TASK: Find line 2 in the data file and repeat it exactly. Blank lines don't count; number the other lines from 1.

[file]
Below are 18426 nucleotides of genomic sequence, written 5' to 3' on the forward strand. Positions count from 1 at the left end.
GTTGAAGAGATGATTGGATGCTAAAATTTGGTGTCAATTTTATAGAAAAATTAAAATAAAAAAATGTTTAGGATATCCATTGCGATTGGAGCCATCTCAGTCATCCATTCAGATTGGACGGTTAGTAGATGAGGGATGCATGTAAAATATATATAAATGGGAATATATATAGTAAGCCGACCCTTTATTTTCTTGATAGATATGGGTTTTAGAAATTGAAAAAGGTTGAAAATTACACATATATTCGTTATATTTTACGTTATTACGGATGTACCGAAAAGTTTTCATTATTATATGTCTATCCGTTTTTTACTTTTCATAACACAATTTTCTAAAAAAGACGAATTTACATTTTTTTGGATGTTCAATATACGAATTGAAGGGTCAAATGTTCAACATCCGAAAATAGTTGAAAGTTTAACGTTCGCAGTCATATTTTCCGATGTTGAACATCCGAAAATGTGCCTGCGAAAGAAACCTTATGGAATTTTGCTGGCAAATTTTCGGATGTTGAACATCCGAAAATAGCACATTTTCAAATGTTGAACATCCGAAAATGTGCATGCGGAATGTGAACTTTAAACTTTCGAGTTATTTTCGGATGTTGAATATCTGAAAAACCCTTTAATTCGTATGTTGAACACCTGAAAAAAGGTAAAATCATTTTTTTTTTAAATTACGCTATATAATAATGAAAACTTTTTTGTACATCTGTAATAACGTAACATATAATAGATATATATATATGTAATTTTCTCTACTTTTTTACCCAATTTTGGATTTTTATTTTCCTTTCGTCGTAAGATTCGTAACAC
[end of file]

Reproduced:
GTTGAAGAGATGATTGGATGCTAAAATTTGGTGTCAATTTTATAGAAAAATTAAAATAAAAAAATGTTTAGGATATCCATTGCGATTGGAGCCATCTCAGTCATCCATTCAGATTGGACGGTTAGTAGATGAGGGATGCATGTAAAATATATATAAATGGGAATATATATAGTAAGCCGACCCTTTATTTTCTTGATAGATATGGGTTTTAGAAATTGAAAAAGGTTGAAAATTACACATATATTCGTTATATTTTACGTTATTACGGATGTACCGAAAAGTTTTCATTATTATATGTCTATCCGTTTTTTACTTTTCATAACACAATTTTCTAAAAAAGACGAATTTACATTTTTTTGGATGTTCAATATACGAATTGAAGGGTCAAATGTTCAACATCCGAAAATAGTTGAAAGTTTAACGTTCGCAGTCATATTTTCCGATGTTGAACATCCGAAAATGTGCCTGCGAAAGAAACCTTATGGAATTTTGCTGGCAAATTTTCGGATGTTGAACATCCGAAAATAGCACATTTTCAAATGTTGAACATCCGAAAATGTGCATGCGGAATGTGAACTTTAAACTTTCGAGTTATTTTCGGATGTTGAATATCTGAAAAACCCTTTAATTCGTATGTTGAACACCTGAAAAAAGGTAAAATCATTTTTTTTTTAAATTACGCTATATAATAATGAAAACTTTTTTGTACATCTGTAATAACGTAACATATAATAGATATATATATATGTAATTTTCTCTACTTTTTTACCCAATTTTGGATTTTTATTTTCCTTTCGTCGTAAGATTCGTAACAC